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Expert landlord tax advice Incorporation
Tags: Tax, Investment

Expert landlord tax advice: Incorporation

Posted on 2016-04-26

Almost a year ago now the Chancellor, George Osborne, announced a series of tax changes affecting the buy-to-let market.

Firstly, from April 2017, mortgage interest tax relief for individual residential landlords will gradually be restricted from 40% to the basic rate of income tax, which is currently 20%.

He also announced that the traditional Wear and Tear allowance was to be replaced with a new system which requires landlords to deduct the costs they actually incur on replacing furnishings in rental properties.

The changes to the way landlords can claim mortgage interest tax relief are likely to affect higher rate tax payers as they will no longer be able to offset the full cost of doing business against their income.

In light of these announcements, there have been calls from many corners of the industry for landlords to incorporate.

What is incorporation?

Incorporation is the act of forming a limited company – in a landlord's case to transfer personal ownership of their property portfolio.

Companies will not be affected by the restriction of mortgage interest tax relief and are only required to pay corporation tax – currently 20% and due to fall to 18%.

It is for these tax benefits that landlords have been encouraged to incorporate their property portfolios.

The main disadvantages of incorporation are that more tax will be due if income is drawn from the company and that stamp duty and capital gains tax charges will apply when transferring properties from personal ownership to a limited company.

According to a survey by the National Landlords Association;

- four in ten landlords are either seriously considering incorporation or will be looking into the option in the coming months.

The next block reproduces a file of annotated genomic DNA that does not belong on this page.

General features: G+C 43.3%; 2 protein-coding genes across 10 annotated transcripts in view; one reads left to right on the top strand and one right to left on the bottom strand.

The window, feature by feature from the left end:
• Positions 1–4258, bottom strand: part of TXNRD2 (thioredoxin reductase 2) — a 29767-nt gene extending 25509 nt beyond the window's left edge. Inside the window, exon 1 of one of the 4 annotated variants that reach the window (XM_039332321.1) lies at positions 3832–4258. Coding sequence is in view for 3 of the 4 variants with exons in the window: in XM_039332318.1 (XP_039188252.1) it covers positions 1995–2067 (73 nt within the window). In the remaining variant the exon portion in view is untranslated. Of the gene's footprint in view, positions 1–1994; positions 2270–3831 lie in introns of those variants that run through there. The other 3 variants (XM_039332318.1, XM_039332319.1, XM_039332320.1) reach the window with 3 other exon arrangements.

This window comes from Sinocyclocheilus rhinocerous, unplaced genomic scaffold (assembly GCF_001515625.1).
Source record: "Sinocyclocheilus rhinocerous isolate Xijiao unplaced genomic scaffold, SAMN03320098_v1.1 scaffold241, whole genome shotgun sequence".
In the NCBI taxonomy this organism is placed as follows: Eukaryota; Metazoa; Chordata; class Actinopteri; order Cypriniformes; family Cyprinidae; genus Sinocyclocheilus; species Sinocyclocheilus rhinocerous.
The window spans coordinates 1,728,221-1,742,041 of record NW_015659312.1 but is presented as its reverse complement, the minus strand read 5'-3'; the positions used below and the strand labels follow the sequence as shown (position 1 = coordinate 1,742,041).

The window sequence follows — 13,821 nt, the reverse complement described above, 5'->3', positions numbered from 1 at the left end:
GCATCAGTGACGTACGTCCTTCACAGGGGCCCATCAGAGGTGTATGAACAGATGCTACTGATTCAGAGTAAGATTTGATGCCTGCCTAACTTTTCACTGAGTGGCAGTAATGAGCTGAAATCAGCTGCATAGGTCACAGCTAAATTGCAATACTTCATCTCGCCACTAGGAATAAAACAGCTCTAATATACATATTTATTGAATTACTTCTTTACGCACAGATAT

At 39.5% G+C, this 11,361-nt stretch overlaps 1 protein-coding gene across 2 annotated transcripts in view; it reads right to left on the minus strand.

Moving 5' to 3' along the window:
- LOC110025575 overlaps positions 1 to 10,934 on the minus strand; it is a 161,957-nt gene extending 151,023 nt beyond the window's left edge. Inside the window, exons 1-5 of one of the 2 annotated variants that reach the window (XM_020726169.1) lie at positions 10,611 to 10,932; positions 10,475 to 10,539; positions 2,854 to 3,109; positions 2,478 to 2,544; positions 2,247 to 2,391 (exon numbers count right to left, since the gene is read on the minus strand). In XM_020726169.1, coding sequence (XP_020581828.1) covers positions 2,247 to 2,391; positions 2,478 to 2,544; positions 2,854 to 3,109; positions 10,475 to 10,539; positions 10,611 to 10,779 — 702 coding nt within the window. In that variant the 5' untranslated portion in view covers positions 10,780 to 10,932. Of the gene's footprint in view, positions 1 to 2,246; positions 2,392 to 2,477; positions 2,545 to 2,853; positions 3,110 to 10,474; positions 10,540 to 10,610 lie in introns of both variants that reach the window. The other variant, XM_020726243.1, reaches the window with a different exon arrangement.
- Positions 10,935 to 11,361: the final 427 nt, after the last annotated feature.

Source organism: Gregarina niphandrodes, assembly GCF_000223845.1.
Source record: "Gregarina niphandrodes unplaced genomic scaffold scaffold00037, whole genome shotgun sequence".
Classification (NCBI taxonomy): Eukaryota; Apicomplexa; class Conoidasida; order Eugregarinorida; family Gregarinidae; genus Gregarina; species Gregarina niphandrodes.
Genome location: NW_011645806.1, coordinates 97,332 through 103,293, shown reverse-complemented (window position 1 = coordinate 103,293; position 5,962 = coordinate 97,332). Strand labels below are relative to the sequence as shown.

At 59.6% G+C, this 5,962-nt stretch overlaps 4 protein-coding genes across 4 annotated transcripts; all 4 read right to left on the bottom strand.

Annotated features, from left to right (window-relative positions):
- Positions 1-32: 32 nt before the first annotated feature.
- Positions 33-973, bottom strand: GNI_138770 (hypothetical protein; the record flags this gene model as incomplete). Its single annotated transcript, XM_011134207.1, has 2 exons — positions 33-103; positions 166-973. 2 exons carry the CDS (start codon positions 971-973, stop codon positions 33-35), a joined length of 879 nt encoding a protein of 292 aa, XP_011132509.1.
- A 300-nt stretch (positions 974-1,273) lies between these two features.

- only 31% of landlords it surveyed have absolutely no intention of moving their portfolio to a limited company, and that 29% remain undecided.

On top of this, Mortgages For Business recently claimed that limited company applications accounted for 43% of its new buy-to-let activity in January – up from 38% in December.

Last month, landlord tax expert Simon Blum offered his tax return advice. This time, considering that many landlords are clearly weighing up the pros and cons of whether to form a limited company, he explains how a tax return could change in the event of incorporation…

Is there a minimum number of properties needed for incorporation?

SB: No, one is sufficient. Providing the activities the landlord undertakes meets the ‘business’ threshold, incorporation is possible. This requires a reasonable amount of ‘hands on’ activities.

What do you mean by 'hands on activities'?

SB: Whilst a certain element of activity can be left to a letting agent, if the landlord leaves absolutely everything to the agent, changes should be made before incorporation is considered.

How does a tax return change if a landlord incorporates?

SB: Fundamentally. A company pays corporation tax and completes a corporation tax return, rather than an income tax return. A company will also need to produce formal statutory accounts and submit them to Companies House. The rental income will no longer appear on the landlord’s tax return.

When and how often does a company have to pay corporation tax?

SB: A company pays its corporation tax once, nine months after the year end on the calculated profits of the year. This is not the same as income tax, where tax is paid on January 31 and July 31, and based on estimated profits with a further top-up of tax underpaid on January 31 (although these rules may change shortly).

Is corporation tax calculated in the same way as income tax?

SB: The fundamentals of calculating the tax due are practically identical to when the properties are held in personal ownership. Corporation tax is to reduce to 17% in a few years and capital gains made by the company are charged at the same rate.

Do those who incorporate have to pay tax on profits they extract from the company?

SB: Yes, personal tax remains payable on any profits extracted from the company, but unlike personal income tax, there is far more flexibility available in extracting these profits in the most tax efficient manner possible.

Do you have any other important points to note about corporation tax return?

SB: The landlord must make sure they have personal funds to pay the final income tax liability, even after incorporation. Otherwise the landlord will need to extract the funds from the company, which may come at a tax cost.

*Simon Blum is a Senior Tax Consultant at OneE Group, an independent tax advisory firm and recognised supplier of the National Landlords Association.

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